J: So, I always make the joke. My mom pointed it out, when I was a kid, I was obsessed with the game SimCity; I would play it all the time. And I never really knew why, like, I just enjoy the game. And it was my mom pointed it out when I finally went back to grad school and enrolled in this program, she’s like, oh, maybe that’s why you played that game so much. But I think I’ve traveled a lot or a fair amount. And whenever I go into new cities, I’m just really curious about how they’re laid out, how will they work, and how they could be better to fit the people that live in them. And that really just kind of drew me to city planning. I will say that in high school and in my undergrad, I had never even heard of a city planner. before. So they’re really starting to get a little bit more popular, I’d say, at least some people have heard of them before, but most people in the public when you’re like, oh, I’m a city planner, they have no idea what it entails. So, I think by going into this program that one like, we need to, like better educate the public, so people are more aware of what we do and what we can do. But yeah, I just really want to help cities be better for the people that live there.
H: Yeah, definitely. And I think it’s really cool. It’s like real life foreshadowing: you playing the Sims and then later becoming a regional city planner.
J: Yeah. It’s pretty funny.
H: So, what is something that you would want to tell prospective students about the program?
J: Yeah, I think I kind of came up with two things, I’d say, you know, my first semester was definitely the most challenging; the first semester of grad school, you don’t really know what to expect. How is it going to be different from undergrad? You know, how time-consuming is it going to be? So, I think my advice is like, once you get past that first semester, it’s really just downhill from there. Like you got to develop critical time management skills, and you learn what to spend time on and what not to spend time on. You know, you might not need to read all 100 pages of something. And you really learn how to skim read a lot faster and devote your attention to projects that really need it right now and you know, when to kind of put things on the back burner. And then I think the second thing I would say is, if you have an opportunity, they come every once in a while, but you can take electives like outside of our program sometimes.
J: So, for me, I was able to enroll in a landscape architecture class called Sustainable Cities. And it was actually a study abroad class over the summer. It was only for three weeks, but we went to the Netherlands we went to France and Germany. Yeah, it was amazing. We saw all of the architecture, all of the ways they were using sustainable approaches in Europe. Through that, you know, I was exposed to, one, a different major through the landscape architecture, and I was just exposed to a lot more students. We had theater students in this class, we had a lot of architecture students. I think we had a Nuclear Physicists or something, she was in something very science technical. So, you got to learn like what everybody else is studying, so that was really interesting. And then also our program, if you can swing it, I’m not going to be able to do it, but every other summer, RCPL actually goes to Uganda for a few weeks, and it’s part of their capstone studio. Everybody who I’ve spoken to who has gone really enjoyed it. Plus, you knock out it’s like a whole you basically knock out five credit hours in a month. It’s very intensive like when you get over there, hours are a little crazy, but it frees up your whole like last year of grad school because you don’t have to take studio; that is your studio credit.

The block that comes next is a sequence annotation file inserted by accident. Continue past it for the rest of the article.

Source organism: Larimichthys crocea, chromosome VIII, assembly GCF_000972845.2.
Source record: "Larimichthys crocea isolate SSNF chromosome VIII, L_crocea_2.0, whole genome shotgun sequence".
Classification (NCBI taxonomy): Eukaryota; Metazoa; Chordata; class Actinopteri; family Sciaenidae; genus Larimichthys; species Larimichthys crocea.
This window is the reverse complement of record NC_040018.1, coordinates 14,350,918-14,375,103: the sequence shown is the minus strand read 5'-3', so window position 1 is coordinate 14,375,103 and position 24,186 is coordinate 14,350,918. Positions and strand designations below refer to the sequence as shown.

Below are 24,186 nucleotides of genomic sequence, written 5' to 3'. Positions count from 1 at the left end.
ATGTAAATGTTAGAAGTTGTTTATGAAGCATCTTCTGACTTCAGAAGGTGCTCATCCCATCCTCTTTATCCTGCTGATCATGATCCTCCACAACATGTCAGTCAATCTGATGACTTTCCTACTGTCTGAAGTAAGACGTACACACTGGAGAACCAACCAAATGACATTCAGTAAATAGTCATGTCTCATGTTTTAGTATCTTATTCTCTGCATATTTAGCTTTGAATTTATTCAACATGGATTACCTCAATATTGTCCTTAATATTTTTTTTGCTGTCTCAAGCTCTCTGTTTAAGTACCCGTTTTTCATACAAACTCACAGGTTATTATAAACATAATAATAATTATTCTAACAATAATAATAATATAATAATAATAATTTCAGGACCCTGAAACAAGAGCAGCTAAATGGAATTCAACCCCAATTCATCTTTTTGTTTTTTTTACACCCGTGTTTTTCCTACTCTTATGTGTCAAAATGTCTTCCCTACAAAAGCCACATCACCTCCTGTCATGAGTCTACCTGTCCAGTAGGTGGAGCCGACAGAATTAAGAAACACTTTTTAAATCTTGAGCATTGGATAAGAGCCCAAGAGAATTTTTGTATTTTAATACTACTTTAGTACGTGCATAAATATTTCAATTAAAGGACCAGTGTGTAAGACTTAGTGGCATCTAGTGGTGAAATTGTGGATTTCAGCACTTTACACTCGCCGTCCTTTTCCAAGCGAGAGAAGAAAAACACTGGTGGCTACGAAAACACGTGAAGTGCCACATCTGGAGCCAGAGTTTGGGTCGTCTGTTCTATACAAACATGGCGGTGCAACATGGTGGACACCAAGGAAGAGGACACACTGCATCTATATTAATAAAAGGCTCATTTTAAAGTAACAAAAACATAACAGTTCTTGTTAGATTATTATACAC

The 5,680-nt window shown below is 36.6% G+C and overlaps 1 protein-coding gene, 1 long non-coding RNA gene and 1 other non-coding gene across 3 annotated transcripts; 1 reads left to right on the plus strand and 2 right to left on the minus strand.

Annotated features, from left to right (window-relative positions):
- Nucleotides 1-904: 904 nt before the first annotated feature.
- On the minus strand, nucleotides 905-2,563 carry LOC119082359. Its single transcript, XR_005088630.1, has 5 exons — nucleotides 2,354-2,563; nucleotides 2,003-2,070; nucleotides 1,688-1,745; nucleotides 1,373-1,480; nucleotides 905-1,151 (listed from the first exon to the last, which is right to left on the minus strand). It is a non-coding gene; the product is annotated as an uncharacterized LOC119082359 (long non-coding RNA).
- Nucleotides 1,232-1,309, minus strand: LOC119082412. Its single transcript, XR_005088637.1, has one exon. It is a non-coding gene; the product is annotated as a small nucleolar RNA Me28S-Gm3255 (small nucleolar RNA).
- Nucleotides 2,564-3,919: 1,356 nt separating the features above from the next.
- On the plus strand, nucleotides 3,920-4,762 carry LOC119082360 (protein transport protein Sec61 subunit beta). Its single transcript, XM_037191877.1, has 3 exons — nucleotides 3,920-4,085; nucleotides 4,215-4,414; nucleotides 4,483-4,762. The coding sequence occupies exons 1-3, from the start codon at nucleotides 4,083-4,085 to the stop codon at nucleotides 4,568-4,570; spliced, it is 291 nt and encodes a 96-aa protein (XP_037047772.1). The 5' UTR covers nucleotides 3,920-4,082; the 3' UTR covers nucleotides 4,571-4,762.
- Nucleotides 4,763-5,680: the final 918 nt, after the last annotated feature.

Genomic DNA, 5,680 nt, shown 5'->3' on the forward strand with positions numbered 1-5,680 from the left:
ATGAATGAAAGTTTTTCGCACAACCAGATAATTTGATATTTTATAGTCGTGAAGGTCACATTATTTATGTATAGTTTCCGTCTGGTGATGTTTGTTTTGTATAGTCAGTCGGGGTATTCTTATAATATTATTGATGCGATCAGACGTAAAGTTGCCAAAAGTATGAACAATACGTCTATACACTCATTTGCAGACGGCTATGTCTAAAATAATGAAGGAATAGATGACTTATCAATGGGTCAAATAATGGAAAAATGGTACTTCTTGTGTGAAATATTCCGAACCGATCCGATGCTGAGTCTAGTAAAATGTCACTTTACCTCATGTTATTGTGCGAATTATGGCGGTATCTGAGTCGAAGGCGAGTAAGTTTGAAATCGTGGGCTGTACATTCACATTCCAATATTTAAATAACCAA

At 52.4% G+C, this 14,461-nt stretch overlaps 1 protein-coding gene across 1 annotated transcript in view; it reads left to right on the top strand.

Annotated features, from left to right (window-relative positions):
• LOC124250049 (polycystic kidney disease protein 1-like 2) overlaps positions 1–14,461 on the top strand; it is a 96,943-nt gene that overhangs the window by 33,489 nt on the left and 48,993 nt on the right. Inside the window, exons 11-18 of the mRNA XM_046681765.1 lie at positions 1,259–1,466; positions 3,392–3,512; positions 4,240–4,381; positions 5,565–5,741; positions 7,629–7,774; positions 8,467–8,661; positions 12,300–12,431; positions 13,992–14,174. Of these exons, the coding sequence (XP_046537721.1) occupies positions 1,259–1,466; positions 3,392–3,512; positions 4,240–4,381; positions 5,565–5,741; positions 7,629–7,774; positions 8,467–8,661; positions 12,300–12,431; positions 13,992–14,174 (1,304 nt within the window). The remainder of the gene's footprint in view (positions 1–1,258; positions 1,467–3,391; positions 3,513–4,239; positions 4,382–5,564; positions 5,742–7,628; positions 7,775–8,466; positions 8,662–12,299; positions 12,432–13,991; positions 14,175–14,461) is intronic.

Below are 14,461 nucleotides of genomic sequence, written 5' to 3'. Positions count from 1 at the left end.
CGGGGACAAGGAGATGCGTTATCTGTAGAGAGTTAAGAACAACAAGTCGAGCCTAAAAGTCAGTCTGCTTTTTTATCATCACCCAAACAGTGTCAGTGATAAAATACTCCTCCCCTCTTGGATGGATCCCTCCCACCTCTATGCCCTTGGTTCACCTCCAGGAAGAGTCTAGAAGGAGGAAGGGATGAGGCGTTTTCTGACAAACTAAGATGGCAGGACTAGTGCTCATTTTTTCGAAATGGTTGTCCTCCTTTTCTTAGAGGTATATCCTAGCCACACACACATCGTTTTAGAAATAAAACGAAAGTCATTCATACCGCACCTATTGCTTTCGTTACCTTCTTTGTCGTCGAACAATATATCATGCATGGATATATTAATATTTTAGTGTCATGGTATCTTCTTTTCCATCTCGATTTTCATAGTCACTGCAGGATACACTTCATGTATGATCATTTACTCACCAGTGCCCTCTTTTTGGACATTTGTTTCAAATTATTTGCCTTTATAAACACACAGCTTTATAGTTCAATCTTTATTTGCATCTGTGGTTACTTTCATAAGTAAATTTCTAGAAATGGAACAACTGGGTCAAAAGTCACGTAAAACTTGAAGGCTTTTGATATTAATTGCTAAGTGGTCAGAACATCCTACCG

H: And what a resume opportunity!
J: Yeah, yeah. It’s a cool program, I believe they go over there. And they work with women in different villages. And they’re trying to its more from the Social Planning perspective. But they’re trying to get the voices of the women there and how they can help and how they can maybe use city planning to help them develop a plan for their future.
H: That’s really awesome. I mean, not only are you gaining college credit, but you’re gaining, like, personal development, and you’re making a difference somewhere.
J: Sure, sure. Yeah. It’s probably life-changing for some people. Definitely.
H: Well, that’s really cool. Oh, well, I think that is all I have for you today. Do you have anything else that you’d like to add?
J: No, I don’t think so. Hopefully, I let people know a little bit about the program and maybe we’ll get some new recruits because of it.
H: Yeah, definitely. I think I’ve talked to three or four RCPL students so far and honestly, I have looked into it; you all are really selling this program.
J: Yeah, it’s a lot of fun. I mean, it’s very applicable. No matter where you live, you need a city planner. I feel like you’re always going to have a job. Because you’re always needed. You can really kind of pick the niche you want to go into like, you don’t have to just be physical or you don’t have to be social. There are definitely opportunities out there to do either or, or a combination. You can go work for a nonprofit like it’s, it’s unlimited.
H: Yeah, there are a lot of different opportunities. Thank you for talking with us today, Jessica.
Editor’s note: This interview had been edited and condensed for clarity.